Studies to determine presence or absence of the Indian tiger (Panthera tigris tigris) in Kawal Wildlife Sanctuary, India
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A decade back, almost 300,000 km2 of forests in India were estimated to be potential tiger habitat. But consistent degradation and unsustainable anthropogenic pressures have adversely affected tiger presence in most of the forests outside the better protected tiger reserves. Here we use Geographic Information System data to analyze the degree of vegetation loss and landscape changes over the last decade (1998–2006), and ascertain the presence of tigers in a degraded forest like the Kawal Wildlife Sanctuary, Andhra Pradesh, India, by non-invasive fecal DNA analysis. Vegetation cover maps show a clear degradation of the sanctuary within a decade. DNA analysis of scat samples reveals tiger presence in areas where closed dense forest canopy has persisted with minimal human disturbance during the last decade.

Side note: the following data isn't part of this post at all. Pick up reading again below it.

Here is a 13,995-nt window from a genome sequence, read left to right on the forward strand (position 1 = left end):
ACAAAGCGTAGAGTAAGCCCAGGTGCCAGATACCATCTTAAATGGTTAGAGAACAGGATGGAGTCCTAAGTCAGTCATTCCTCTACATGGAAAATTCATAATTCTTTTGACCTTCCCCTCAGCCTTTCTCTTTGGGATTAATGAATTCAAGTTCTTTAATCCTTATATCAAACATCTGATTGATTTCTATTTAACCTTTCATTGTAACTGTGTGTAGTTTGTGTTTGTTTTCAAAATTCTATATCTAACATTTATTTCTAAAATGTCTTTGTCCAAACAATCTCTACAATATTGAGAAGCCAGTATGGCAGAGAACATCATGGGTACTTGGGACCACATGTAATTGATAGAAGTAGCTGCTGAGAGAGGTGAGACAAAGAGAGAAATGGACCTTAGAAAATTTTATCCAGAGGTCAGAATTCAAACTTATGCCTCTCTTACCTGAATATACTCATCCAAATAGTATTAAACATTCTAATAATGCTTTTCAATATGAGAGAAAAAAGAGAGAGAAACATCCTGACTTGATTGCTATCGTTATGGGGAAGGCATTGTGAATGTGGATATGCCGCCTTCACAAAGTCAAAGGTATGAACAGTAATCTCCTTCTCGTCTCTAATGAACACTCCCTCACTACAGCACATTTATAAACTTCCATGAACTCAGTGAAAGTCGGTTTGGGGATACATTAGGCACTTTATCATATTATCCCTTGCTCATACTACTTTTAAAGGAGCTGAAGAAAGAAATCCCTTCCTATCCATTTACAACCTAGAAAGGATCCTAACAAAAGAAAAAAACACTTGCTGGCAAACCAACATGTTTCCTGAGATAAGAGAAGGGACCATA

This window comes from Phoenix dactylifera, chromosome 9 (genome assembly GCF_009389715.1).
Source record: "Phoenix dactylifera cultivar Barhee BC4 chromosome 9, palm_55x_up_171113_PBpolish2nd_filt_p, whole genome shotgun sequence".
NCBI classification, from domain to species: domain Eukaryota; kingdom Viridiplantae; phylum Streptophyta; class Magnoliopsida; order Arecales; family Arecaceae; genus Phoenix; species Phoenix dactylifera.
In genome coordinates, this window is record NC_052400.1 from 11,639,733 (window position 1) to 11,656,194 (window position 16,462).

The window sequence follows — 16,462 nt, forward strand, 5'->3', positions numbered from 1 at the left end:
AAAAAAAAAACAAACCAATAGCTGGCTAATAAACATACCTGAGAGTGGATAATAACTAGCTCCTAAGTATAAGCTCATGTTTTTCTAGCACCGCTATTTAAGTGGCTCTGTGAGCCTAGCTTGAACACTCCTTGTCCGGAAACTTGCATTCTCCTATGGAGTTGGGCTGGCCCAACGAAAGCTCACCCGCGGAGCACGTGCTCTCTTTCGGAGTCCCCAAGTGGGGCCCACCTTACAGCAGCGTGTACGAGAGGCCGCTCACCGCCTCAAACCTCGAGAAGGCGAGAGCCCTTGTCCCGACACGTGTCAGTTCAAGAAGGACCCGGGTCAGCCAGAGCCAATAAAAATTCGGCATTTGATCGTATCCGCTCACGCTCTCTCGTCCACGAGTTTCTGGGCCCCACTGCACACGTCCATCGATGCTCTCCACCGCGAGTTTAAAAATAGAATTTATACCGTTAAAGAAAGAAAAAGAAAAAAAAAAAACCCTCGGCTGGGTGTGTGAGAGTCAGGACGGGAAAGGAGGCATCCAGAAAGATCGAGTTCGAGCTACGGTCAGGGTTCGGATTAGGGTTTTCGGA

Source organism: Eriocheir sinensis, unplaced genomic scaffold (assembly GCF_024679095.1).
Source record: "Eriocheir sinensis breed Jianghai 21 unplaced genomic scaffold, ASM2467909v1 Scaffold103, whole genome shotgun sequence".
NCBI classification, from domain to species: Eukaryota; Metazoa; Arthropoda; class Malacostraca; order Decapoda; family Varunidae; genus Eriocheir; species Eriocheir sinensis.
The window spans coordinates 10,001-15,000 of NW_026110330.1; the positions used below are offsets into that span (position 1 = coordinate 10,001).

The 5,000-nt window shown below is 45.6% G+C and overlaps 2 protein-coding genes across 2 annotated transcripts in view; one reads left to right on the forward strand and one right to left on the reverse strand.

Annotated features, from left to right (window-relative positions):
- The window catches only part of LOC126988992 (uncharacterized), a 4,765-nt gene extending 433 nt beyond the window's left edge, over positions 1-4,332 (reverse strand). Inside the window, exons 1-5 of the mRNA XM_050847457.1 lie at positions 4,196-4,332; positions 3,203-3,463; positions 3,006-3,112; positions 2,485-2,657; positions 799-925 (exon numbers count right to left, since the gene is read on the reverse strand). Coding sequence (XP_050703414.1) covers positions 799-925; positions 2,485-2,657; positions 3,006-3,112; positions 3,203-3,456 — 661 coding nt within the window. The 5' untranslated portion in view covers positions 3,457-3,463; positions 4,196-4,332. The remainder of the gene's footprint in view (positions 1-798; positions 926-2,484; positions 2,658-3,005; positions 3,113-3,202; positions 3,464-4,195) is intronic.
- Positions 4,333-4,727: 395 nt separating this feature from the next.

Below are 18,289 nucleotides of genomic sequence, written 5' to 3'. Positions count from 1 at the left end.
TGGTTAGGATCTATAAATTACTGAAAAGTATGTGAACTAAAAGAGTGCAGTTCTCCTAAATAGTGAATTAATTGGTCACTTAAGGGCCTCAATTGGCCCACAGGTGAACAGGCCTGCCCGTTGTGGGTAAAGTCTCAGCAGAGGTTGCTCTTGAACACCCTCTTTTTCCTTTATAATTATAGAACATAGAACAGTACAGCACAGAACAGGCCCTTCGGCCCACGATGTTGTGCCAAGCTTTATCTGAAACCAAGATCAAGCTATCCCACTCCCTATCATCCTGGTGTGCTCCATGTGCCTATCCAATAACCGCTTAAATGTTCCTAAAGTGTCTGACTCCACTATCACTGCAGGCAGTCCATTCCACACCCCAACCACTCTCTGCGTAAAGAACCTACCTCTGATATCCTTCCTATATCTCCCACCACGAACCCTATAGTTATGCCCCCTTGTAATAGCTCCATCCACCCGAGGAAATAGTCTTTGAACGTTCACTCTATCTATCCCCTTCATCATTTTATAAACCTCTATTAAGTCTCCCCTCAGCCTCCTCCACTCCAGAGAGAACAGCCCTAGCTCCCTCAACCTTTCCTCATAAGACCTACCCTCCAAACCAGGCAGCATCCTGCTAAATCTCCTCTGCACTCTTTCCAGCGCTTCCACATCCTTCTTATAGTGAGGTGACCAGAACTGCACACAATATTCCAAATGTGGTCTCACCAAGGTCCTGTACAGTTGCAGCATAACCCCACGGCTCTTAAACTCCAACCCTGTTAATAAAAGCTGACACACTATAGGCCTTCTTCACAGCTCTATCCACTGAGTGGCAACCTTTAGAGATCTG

KeywordsGIS Tiger Fecal DNA Degraded forest
We gratefully acknowledge the GIS Cell of the Andhra Pradesh Forest Department for providing detailed vegetation maps and georeferenced maps of Kawal Wildlife Sanctuary. We thank the Department of Biotechnology, India for financially supporting this study. We also thank the Chief Wildlife Warden, Andhra Pradesh, the Deputy Forest Officer of Kawal Wildlife Sanctuary, and all their field staff for facilitating this study.
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